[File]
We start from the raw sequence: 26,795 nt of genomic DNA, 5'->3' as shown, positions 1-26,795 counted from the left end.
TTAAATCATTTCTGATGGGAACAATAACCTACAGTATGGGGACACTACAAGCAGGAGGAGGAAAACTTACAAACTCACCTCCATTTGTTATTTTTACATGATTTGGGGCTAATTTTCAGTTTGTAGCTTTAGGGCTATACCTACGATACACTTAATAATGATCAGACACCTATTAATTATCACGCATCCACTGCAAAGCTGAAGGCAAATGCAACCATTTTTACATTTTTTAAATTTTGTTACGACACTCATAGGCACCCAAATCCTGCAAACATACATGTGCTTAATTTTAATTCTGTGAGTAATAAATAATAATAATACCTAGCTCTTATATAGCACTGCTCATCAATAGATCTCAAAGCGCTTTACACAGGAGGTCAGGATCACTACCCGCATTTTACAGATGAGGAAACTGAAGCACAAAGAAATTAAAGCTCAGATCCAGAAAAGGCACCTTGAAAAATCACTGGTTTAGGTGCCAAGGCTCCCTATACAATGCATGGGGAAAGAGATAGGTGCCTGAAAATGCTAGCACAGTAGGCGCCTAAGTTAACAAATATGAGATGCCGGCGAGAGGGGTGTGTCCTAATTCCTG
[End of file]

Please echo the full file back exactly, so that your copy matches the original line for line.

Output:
We start from the raw sequence: 26,795 nt of genomic DNA, 5'->3' as shown, positions 1-26,795 counted from the left end.
TTAAATCATTTCTGATGGGAACAATAACCTACAGTATGGGGACACTACAAGCAGGAGGAGGAAAACTTACAAACTCACCTCCATTTGTTATTTTTACATGATTTGGGGCTAATTTTCAGTTTGTAGCTTTAGGGCTATACCTACGATACACTTAATAATGATCAGACACCTATTAATTATCACGCATCCACTGCAAAGCTGAAGGCAAATGCAACCATTTTTACATTTTTTAAATTTTGTTACGACACTCATAGGCACCCAAATCCTGCAAACATACATGTGCTTAATTTTAATTCTGTGAGTAATAAATAATAATAATACCTAGCTCTTATATAGCACTGCTCATCAATAGATCTCAAAGCGCTTTACACAGGAGGTCAGGATCACTACCCGCATTTTACAGATGAGGAAACTGAAGCACAAAGAAATTAAAGCTCAGATCCAGAAAAGGCACCTTGAAAAATCACTGGTTTAGGTGCCAAGGCTCCCTATACAATGCATGGGGAAAGAGATAGGTGCCTGAAAATGCTAGCACAGTAGGCGCCTAAGTTAACAAATATGAGATGCCGGCGAGAGGGGTGTGTCCTAATTCCTG